This summer he had the opportunity to help with a film shoot and sit in on editing sessions with a producer friend of ours. Then this fall, another senior producer took an interest in Matthew and began mentoring him, helping him especially to learn how to tell personal stories in film, hone his interviewing skills, and learn more of the technical aspects of filmmaking.
So, tomorrow Matthew takes off to the other side of the world with his video camera, tripod, and editing software on the Macbook to work with J to tell stories of a needy place and it's people so that others might be encouraged to care and go.
It is not an easy thing to send a 16 year old off on a three and a half week journey to three Asian countries. I have thought of things that could go wrong. I have sent sons off before (to England, Burkina Faso, China, Egypt) and I will do it again, Lord willing. It is never easy, but it is always a great joy as a mom to see your children willing to step out in faith and do something out of the ordinary. If you would like to join us in praying for this trip, we'd appreciate your prayers for:
no equipment failures
good health for Matthew and J and especially continued improvement for J's feet
good filming conditions
creativity in setting up shots
peace of mind for Matthew who feels the weight of expectations to produce excellent videos
eyes wide open to God's sovereignty and providence as they travel
Thank you for your prayers. I'll share updates as I have them in the weeks ahead.
I have lived in places where this is not so. I lived through a coup attempt in Kenya at a time when military opponents of the government in control tried to take over by force. I remember the sound of gunshots on that Sunday morning. I remember trucks with armed men patrolling the streets, a dawn to dusk curfew, and fear. I stood on the roof of a building in a Nairobi slum a week later watching as people suspected of opposing the government were rounded up at gunpoint. I am extremely thankful to live in a country where power is transferred peacefully.
256....thankful that I live in a country where the poison of racism and bigotry are growing less and less powerful generation by generation. The poison is still present in many hearts, but how many older African Americans have said they thought they would never live to see this day. We can rejoice that this barrier has come down - that an African American will step into the highest office in the land - and we can work for greater racial harmony in our neighborhoods, communities and churches.
257....thankful that I live in a country where people are willing to stand in line for hours to vote. I am thankful that each of my voting age children made whatever effort was necessary to cast their ballots. I pray that they will vote in every election of their adult lives and let their voices be heard. It is a privilege that we must not take lightly.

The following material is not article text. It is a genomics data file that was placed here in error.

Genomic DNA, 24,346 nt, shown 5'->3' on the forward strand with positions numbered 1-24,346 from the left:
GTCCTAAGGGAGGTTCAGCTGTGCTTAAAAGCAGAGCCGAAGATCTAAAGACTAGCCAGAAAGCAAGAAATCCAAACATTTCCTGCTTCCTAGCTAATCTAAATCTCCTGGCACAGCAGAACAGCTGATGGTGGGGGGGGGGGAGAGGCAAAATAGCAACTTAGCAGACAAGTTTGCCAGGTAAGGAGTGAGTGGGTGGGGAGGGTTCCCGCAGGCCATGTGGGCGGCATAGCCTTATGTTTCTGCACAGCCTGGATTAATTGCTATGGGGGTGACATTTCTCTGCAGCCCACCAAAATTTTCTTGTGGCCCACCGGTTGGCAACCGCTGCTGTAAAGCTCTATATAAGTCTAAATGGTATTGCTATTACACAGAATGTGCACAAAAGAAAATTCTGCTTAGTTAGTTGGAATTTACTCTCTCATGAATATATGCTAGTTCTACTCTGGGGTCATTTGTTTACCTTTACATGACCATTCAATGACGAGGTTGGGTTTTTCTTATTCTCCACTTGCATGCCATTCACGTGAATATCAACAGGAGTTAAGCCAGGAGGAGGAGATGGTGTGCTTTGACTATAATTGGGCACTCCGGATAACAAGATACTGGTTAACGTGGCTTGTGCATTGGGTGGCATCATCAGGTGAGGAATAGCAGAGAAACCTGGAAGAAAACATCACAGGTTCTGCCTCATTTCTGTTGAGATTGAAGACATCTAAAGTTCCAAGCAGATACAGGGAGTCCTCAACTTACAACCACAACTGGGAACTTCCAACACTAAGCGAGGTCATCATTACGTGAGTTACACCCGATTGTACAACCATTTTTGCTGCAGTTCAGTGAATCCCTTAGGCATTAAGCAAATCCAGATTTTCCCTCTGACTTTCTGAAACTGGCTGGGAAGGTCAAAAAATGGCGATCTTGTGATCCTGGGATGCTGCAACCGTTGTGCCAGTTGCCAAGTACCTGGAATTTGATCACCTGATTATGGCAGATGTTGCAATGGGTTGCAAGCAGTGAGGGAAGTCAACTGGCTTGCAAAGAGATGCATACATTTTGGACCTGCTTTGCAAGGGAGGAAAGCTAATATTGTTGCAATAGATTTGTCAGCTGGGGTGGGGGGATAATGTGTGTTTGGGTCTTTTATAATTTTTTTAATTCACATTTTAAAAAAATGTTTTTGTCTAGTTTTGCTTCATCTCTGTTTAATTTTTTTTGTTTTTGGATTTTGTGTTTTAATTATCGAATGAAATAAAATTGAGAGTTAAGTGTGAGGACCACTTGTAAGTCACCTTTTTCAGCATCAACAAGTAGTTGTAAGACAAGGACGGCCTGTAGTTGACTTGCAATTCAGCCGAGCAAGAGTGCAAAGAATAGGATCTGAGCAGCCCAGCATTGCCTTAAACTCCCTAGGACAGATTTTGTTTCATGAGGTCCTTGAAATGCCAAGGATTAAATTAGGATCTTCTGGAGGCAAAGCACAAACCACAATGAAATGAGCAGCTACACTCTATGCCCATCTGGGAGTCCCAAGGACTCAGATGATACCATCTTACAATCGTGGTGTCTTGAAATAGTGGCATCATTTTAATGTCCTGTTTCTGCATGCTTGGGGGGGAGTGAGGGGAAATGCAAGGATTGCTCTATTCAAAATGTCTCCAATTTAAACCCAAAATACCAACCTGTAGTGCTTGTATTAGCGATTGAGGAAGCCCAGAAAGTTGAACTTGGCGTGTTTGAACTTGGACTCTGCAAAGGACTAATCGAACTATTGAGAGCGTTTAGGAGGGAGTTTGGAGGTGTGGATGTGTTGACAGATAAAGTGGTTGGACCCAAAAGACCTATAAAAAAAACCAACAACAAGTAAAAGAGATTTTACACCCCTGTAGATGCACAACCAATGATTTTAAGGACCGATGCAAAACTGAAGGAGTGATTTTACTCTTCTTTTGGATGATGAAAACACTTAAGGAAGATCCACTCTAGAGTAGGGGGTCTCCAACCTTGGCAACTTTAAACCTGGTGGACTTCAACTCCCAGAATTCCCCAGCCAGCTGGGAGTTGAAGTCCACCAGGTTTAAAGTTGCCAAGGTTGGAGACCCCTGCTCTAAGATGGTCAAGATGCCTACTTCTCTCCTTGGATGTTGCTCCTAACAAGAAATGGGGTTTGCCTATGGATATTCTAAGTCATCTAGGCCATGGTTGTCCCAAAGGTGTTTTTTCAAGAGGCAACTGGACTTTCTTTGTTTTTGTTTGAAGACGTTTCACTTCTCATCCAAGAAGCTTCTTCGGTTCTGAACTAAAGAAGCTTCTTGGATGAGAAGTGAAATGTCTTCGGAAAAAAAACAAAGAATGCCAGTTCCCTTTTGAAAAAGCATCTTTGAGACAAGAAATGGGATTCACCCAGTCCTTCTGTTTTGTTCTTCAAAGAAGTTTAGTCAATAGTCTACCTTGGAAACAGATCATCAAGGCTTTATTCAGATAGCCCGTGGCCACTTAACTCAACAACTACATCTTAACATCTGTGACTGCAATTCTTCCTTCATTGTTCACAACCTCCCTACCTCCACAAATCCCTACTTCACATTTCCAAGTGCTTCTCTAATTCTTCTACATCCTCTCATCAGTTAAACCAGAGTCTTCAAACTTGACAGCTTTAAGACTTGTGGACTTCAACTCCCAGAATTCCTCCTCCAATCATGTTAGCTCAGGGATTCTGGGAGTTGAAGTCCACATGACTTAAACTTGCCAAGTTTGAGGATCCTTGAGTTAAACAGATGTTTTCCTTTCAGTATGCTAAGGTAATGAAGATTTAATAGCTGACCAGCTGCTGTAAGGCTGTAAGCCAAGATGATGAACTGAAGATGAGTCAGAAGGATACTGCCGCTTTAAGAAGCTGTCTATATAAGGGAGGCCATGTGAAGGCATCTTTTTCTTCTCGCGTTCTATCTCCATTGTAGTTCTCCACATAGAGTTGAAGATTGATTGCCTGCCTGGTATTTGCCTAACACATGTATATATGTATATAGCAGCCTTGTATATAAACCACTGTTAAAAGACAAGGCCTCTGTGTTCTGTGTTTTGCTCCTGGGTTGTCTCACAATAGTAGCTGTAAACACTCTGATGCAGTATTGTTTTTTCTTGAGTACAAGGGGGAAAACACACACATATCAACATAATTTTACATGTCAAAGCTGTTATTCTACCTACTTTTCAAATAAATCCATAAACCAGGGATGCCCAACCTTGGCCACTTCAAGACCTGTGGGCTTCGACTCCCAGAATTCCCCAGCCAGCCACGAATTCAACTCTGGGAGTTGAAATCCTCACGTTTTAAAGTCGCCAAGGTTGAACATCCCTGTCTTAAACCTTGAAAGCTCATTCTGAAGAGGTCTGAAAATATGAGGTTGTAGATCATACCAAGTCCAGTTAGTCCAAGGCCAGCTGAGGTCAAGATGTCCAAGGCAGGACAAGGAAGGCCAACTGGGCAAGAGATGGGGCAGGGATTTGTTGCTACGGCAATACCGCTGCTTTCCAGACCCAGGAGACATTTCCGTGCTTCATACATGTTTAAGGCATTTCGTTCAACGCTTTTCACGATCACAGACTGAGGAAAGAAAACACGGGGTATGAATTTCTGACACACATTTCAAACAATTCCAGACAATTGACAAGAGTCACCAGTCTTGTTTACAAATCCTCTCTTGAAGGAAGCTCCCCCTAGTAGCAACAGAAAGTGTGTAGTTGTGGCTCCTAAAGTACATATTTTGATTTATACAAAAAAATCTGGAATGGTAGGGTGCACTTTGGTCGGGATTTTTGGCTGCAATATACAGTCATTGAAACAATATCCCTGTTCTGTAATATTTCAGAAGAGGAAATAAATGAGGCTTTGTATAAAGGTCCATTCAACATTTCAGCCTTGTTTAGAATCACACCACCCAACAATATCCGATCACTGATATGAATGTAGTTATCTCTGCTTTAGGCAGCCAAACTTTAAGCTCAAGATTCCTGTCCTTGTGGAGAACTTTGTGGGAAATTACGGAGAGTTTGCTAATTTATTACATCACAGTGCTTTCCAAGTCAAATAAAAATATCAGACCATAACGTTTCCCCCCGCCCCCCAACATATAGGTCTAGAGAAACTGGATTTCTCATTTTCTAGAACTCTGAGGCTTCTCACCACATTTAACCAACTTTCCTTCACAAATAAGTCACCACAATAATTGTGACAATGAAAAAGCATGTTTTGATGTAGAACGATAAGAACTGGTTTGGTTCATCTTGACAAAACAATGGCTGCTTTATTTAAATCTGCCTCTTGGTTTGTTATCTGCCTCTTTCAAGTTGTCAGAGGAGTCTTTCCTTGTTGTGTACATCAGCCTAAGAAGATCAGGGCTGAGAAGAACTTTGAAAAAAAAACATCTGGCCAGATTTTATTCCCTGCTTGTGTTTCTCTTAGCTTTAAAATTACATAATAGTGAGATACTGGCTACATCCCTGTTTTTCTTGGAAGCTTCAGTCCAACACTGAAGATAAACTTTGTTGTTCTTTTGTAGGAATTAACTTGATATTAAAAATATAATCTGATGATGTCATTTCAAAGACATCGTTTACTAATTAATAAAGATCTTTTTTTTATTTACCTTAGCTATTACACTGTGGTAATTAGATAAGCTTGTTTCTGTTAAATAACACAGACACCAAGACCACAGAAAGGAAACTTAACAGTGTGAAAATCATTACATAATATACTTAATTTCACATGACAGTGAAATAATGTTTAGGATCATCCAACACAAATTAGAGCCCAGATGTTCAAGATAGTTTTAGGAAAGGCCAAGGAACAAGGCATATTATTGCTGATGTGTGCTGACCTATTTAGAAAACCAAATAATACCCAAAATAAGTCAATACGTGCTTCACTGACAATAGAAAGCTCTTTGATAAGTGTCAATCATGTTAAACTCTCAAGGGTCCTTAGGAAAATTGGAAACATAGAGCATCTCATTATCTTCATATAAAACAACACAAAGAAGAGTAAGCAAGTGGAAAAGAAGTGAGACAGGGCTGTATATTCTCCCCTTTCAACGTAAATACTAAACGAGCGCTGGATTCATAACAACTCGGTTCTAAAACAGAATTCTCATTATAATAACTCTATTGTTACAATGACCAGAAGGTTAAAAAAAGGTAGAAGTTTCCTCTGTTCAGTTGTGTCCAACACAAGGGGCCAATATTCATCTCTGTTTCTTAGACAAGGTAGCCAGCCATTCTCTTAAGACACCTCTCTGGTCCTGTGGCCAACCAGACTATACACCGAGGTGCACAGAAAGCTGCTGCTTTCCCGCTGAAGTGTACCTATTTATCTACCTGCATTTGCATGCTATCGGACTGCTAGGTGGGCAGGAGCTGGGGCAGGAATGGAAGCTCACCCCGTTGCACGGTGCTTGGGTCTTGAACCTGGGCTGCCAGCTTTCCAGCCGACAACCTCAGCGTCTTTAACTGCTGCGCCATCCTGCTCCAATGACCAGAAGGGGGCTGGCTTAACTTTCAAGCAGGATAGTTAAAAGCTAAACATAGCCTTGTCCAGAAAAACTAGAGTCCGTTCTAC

258....thankful that, at long last, the venom and ugliness of campaigning have been replaced by gracious words. Wouldn't it be something if the kind of words we heard last night continued to be spoken by and about our leaders. How refreshing it would be if this election ushered in a new day of respect and honest words.
259...thankful for the thoughtful words of many, particularly those who shared the quandary they felt they were in as they considered the candidates in this presidential election. Their words encouraged and informed. I appreciate the freedom we have in this country to express differing views, knowing that this freedom is protected under our constitution.
I woke up this morning, thankful, but burdened. I share with many a deep concern over what will happen in the months and years ahead in the fight to protect unborn children from the horror of abortion. That is the issue that burdens my heart as Mr. Obama steps into the presidency.
I know there are many other issues of great importance. Our economy is in a mess (though we are still some of the wealthiest people in the world and I expect most of us in this country had food to eat this morning). We are in two wars and families long for their soldier loved ones to return home. We have lost standing in the world as a country. My son, Jonathan, has written persuasively about his concerns about international affairs. Yes, there are many issues and I want to be a responsible and caring citizen. I hope, with so many, for better days ahead.
For today, I am thankful. Thankful for the freedoms I enjoy, thankful for the benefits of such freedom, thankful for an election concluded, thankful for this country.